guns, slavery, and civil rights

This issue is no longer live on Facebook, so people may no longer care—if indeed they ever did—and it’s solidly outside my wheelhouse(s?); but I’m going to swing anyway. Wish me luck.

TruthOut said, about six weeks ago, that the Second Amendment was ratified to preserve slavery. You’ll remember that the Newtown shootings were much closer to the front of people’s mind in mid-January than they are now, and it’s perhaps testament to the evanescence of what passes for political thought on social media that the headline already sounds a bit absurd, like “why would anyone go there?” But you’ll remember that we were all quite concerned about saying how concerned we were about guns back then, and this bit of analysis got passed around. The topic sentence is at the beginning:

The real reason the Second Amendment was ratified, and why it says “State” instead of “Country” (the Framers knew the difference—see the 10th Amendment), was to preserve the slave patrol militias in the southern states, which was necessary to get Virginia’s vote.

The sheer political convenience of this construal is cause enough to doubt its veracity, if you’re ignorant like me—but, if you’re ignorant like me, you’d better at least not be dumb enough to say flat out it isn’t true, and I won’t. I don’t know nearly enough about the political machinations surrounding the Bill of Rights to confirm or deny. What I will say is, then there’s this:

The History of the Second Amendment in two paintings

The WaPo link doesn’t contradict the TruthOut link, and for all I know they are both true. But the WaPo link complicates things more than a little. Arguably our major problem with guns today is not so much the Second Amendment itself, as its reconstrual to emphasize individual (rather than collective) rights to bear arms. And that seems to have been an unintended consequence of the reconstructionist Republicans’ very understandable desire to suppress insurrections and allow black families to defend themselves in the postwar South.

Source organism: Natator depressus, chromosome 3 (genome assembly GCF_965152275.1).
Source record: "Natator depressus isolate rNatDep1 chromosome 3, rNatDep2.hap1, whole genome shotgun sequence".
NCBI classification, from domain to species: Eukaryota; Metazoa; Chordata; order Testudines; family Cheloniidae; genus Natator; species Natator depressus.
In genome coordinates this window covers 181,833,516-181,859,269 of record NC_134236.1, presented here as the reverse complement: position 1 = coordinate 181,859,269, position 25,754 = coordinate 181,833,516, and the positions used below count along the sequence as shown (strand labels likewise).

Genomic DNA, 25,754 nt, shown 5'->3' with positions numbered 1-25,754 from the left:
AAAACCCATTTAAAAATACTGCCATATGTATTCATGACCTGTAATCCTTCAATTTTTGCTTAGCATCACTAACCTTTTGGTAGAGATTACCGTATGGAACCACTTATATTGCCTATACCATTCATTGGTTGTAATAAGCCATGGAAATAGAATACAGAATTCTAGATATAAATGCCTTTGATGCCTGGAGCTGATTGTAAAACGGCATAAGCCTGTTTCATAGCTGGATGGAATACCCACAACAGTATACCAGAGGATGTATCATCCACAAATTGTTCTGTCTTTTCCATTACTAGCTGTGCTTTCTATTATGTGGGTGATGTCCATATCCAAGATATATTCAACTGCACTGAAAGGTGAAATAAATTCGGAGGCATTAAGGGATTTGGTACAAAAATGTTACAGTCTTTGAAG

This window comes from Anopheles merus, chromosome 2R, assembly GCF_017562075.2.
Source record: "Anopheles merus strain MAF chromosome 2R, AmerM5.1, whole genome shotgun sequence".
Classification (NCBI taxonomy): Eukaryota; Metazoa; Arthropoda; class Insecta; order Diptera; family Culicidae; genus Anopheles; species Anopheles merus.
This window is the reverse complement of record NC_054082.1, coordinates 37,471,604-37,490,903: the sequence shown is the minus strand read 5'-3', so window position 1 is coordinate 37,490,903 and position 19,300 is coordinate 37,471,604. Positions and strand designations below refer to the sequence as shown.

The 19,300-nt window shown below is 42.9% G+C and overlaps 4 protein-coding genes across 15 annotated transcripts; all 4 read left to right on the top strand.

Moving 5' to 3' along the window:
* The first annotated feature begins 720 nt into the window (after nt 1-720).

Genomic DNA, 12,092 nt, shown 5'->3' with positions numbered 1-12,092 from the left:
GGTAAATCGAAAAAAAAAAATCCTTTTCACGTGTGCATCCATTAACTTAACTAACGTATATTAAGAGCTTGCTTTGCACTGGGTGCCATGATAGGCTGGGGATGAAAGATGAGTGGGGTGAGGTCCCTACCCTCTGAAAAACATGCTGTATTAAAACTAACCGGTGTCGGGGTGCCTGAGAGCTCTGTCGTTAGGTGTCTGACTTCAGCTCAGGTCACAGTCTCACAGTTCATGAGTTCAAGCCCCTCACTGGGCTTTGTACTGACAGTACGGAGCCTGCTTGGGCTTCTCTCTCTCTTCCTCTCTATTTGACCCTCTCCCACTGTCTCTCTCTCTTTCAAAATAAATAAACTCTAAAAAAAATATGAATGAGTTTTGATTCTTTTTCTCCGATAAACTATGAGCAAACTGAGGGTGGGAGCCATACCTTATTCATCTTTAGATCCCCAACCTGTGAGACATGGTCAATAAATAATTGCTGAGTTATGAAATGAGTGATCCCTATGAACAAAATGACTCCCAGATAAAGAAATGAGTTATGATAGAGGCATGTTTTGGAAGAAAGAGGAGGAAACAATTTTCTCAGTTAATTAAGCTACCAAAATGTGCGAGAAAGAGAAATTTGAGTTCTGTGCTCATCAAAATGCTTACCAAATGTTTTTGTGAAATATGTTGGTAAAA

Which makes it seem a little off to go after guns with guilt by association to slavery.

By the same token, it’s off to valorize guns as a keystone of our civil rights. We’ve used violence for truly noble purposes a few times in the nation’s history, for purposes ranging from questionable to downright vile a bit more regularly. If we buy both articles linked above, what we learn is that the framers used the Second Amendment for bad, then the reconstructionist Republicans twisted it around to use it for good, but what was good back then is bad now. And even that is probably too simple.

It’s good to know history. But I think that knowing history tends to foreclose convenient analogies. It’s appealing for liberals (of whom I am one) to blame the South for things we don’t like—and the South has its share of things to answer for. But if we reject Virginia, we reject Washington, Jefferson, and Madison, all of whom owned slaves. Adams never owned a slave, but spoke out against emancipation. Hamilton was anti-slavery, but tried to kill Aaron Burr in a duel with a gun. And, of course, today’s President, beneficiary of a transformational respect for civil rights that is still new and far from total, only recently “evolved” enough to acknowledge the full civil rights of his gay countrymen.

This is a long way of saying that history only takes us so far; new worlds have new problems, and we have to assess the factors on their own merits. Lazy thinking doesn’t work. Believe me, I try it every day.

(Unrelated to the more sanctimonious bits of the above, it’s dynamics like this that make me understand how people become Civil War buffs. The more I learn about that period of time, the more interesting it gets. Although it swiftly becomes apparent that you need to go back to at least the Revolution to really understand how any of it works.)

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